• Touching or hugging someone who has HIV/AIDS
  • Coming into contact with someone’s saliva who has HIV/AIDS
  • Public bathrooms or swimming pools
  • Sharing cups and utensils with someone who has HIV/AIDS.

Can HIV/AIDS be cured?

No. The past decade has seen tremendous strides in helping those affected with HIV manage their disease and lead longer and healthier lives. But there is no known cure at this time for the disease.

HIV Testing

The best way to be certain if you have HIV is to take a blood test. Your blood test results are kept absolutely confidential. In fact they are not sent to the lab with your name, but instead a number is assigned to your blood specimen (anonymous testing). A negative test means that no signs of HIV were found in your blood.

Why should I get HIV testing?

There are many reasons to get an HIV test. Here are just a few:

  • If your test it negative it will put your mind at ease.
  • If your test is positive
  • Your doctor will want you to start antiretroviral medications (see “HAART” below) to help slow the progression of the infection
  • A health care provider can monitor your health.
  • If you do fall ill, knowing your HIV status in advance will help your health care provider interpret any signs or symptoms you may develop.
  • If you know you are HIV positive you can protect other people.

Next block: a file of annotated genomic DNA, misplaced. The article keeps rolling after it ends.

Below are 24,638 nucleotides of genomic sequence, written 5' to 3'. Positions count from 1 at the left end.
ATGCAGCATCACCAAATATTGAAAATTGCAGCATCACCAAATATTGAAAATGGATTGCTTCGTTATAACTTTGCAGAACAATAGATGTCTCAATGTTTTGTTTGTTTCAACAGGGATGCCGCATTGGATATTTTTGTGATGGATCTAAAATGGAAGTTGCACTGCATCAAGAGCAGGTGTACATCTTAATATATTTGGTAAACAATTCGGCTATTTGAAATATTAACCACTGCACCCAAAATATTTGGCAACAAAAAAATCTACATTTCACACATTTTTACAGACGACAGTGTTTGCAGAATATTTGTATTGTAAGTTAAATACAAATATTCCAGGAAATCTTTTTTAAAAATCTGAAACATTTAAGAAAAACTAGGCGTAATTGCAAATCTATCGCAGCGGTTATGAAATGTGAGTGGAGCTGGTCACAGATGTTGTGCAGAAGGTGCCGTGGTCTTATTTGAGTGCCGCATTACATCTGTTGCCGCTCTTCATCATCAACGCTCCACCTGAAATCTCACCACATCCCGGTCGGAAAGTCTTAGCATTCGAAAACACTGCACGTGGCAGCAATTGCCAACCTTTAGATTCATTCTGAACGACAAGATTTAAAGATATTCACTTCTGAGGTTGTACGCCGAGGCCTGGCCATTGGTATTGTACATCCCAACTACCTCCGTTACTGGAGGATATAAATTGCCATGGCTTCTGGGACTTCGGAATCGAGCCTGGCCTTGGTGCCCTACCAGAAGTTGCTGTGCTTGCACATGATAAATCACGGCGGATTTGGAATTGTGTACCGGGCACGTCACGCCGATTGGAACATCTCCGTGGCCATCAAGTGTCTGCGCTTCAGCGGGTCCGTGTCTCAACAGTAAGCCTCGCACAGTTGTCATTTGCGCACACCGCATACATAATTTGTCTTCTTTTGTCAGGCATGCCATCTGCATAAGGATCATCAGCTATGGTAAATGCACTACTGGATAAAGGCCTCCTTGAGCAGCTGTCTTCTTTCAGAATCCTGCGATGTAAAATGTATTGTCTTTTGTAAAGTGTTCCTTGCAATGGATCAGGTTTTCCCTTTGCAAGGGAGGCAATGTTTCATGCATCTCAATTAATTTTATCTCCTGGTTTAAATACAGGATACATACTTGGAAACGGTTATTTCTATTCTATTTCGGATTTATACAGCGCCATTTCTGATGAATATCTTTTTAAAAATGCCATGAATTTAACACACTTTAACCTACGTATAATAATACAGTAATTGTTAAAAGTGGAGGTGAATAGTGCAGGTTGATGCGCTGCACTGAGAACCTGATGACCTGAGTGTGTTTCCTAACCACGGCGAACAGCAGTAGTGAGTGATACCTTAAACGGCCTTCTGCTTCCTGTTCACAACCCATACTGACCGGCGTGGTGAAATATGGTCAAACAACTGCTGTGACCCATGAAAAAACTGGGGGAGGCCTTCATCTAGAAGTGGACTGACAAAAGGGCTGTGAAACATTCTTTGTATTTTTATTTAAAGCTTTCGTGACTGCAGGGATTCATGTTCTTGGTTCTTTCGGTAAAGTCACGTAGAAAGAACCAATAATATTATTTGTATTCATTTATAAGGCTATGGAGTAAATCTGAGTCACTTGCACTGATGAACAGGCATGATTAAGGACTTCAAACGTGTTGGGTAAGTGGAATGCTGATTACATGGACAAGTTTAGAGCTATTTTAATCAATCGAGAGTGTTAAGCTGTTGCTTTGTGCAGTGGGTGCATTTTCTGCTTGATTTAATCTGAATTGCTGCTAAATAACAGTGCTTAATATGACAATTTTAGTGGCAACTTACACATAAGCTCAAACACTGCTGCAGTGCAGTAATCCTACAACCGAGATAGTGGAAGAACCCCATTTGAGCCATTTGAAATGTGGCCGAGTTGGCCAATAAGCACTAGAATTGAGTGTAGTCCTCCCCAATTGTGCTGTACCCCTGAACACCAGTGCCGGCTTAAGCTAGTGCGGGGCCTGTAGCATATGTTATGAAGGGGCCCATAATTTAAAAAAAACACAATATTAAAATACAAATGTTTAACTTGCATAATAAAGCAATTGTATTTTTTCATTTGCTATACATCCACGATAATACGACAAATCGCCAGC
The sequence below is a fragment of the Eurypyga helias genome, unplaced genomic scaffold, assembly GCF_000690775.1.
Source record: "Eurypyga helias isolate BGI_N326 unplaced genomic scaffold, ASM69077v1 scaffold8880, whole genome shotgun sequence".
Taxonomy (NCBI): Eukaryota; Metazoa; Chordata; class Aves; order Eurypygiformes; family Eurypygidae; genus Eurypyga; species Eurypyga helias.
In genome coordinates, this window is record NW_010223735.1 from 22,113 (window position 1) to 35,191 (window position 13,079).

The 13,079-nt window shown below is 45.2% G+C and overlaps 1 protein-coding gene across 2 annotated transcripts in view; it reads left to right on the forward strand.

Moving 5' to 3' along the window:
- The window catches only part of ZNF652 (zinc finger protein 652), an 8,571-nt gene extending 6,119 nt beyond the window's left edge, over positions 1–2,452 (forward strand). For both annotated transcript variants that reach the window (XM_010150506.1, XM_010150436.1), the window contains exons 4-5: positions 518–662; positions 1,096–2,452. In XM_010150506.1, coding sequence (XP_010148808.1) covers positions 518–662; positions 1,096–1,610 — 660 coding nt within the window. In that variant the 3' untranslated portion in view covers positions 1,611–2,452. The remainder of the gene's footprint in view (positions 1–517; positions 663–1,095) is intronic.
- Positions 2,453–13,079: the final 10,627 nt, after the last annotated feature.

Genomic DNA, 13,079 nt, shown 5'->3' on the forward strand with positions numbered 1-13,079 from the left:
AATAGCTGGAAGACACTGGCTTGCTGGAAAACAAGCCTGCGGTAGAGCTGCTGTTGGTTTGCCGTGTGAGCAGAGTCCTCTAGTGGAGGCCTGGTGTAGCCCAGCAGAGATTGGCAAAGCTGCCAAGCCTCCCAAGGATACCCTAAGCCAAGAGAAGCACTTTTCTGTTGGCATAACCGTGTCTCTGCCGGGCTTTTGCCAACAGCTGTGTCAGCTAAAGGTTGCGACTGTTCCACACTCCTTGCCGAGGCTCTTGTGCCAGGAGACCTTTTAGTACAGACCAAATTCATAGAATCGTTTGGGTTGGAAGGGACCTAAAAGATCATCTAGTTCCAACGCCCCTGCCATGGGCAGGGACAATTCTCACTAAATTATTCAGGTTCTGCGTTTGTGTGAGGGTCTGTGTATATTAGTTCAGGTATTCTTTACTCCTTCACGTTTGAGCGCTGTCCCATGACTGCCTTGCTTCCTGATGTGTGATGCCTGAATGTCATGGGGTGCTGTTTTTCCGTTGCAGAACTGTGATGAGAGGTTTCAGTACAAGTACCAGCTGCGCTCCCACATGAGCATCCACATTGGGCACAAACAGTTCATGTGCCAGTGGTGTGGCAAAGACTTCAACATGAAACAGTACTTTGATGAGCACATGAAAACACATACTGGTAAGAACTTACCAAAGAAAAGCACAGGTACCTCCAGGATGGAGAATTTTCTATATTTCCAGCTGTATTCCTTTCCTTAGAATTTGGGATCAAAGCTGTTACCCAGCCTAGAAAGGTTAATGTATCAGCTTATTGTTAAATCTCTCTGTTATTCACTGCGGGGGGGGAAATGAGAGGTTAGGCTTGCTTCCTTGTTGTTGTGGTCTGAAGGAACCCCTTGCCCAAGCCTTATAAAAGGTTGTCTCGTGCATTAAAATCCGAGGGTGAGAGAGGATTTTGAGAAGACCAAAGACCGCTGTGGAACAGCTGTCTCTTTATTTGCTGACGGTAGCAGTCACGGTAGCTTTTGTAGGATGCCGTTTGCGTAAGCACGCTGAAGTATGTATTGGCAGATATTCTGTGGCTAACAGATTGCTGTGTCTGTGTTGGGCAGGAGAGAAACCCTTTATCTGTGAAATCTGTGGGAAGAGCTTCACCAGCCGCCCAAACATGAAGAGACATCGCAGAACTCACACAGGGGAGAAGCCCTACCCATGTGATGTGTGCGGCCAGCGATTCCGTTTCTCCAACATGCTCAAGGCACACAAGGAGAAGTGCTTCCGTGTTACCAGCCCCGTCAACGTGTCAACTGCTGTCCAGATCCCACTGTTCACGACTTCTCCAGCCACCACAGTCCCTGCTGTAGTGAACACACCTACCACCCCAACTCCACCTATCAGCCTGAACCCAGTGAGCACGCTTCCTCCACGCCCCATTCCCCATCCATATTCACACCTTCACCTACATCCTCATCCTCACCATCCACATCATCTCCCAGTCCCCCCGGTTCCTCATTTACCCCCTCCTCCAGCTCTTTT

• If you know you are HIV positive it may affect your future decisions.
  • How can I tell if I have the virus that causes AIDS?

People with HIV may look and feel healthy. Many do not even know they have the virus, but they can still infect others through blood-to-blood or sexual contact. Typically, a blood test will show whether you have antibodies to HIV (the virus that causes AIDS). If you have HIV antibodies, it is assumed that you have the HIV infection. It can take up to two weeks to get these results. But now there is a faster test with results in as little as 20 minutes.

Who should be tested?

Our current recommendations are that people who engage in risky behaviors be tested. This includes:

  • Unprotected intercourse in multiple short term relationships
  • Unprotected intercourse with a partner who is suspected of having other sexual partners